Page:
At rank 16, South Korea is the highest of any Asian nation excluding Hong Kong and Singapore at 4 and 6 respectively. Hong Kong was 10 last year, while our southern neighbours moved into the top 10 from 13 in 2006.

Above us is Malta, which is included for the first time and Estonia. Among south-eastern Asia, Malaysia expectedly out-ranked Thailand (49), the Phillipines (54) and Indonesia (67).

While Malaysia scored perceptibly better vis-a-vis 2006, the improvement in rank was quite disappointing. There were revised methodology in the latest survey. Excerpts:

* a sharpened focus on the policy environment and e-government, as well as education and innovation

Contrast Malaysia's fortunes against its nearest and not-so-near Asian neighbours. Hong Kong gained 6 steps, Singapore removed 3 steps. Here's why:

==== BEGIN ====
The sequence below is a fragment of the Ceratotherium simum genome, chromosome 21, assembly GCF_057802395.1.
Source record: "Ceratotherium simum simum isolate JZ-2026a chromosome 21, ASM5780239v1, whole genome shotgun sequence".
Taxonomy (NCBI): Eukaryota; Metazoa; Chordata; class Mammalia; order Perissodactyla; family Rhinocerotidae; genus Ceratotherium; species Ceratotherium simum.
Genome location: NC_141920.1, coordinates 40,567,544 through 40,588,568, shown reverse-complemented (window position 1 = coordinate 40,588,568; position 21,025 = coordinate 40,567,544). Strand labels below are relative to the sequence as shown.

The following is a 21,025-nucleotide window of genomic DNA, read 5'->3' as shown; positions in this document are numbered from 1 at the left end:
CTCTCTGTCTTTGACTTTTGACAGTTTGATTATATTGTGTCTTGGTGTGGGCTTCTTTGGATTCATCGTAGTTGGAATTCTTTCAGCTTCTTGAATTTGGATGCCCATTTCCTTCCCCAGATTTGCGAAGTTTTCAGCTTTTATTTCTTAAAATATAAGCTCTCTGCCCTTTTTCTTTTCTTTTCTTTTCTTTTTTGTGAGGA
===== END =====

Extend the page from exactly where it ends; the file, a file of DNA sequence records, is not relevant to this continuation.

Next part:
Hong Kong (4th), Singapore (6th), South Korea (16th), Taiwan (17th) and Japan (18th) have experienced a boost in 2007 in both scores and ranks. This is due in no small part to their governments' vision and commitment in pushing digital development, and to continued progress in adoption of broadband and other advanced infrastructure

If you ask this blogger, those reasons sound exactly like what Malaysia is advocating. Don't we have a government that is pro-IT? Isn't Lim Keng Yaik's ministry all gung-ho about making broadband available in every nook and corner of Malaysia?

So I'm somewhat perplexed. Granted, making it to the top 10 of this list is not the goal, but when this blogger's dad keeps complaining of his Streamyx's downtime, and the difficulty in getting a line connected months after applying, you do wonder what went wrong. I'm no techie, but I do like to have fast and efficient yet affordable connectivity.

There are 6 categories, which has some 100 qualitative and quantitative criterias, that the study is concerned with: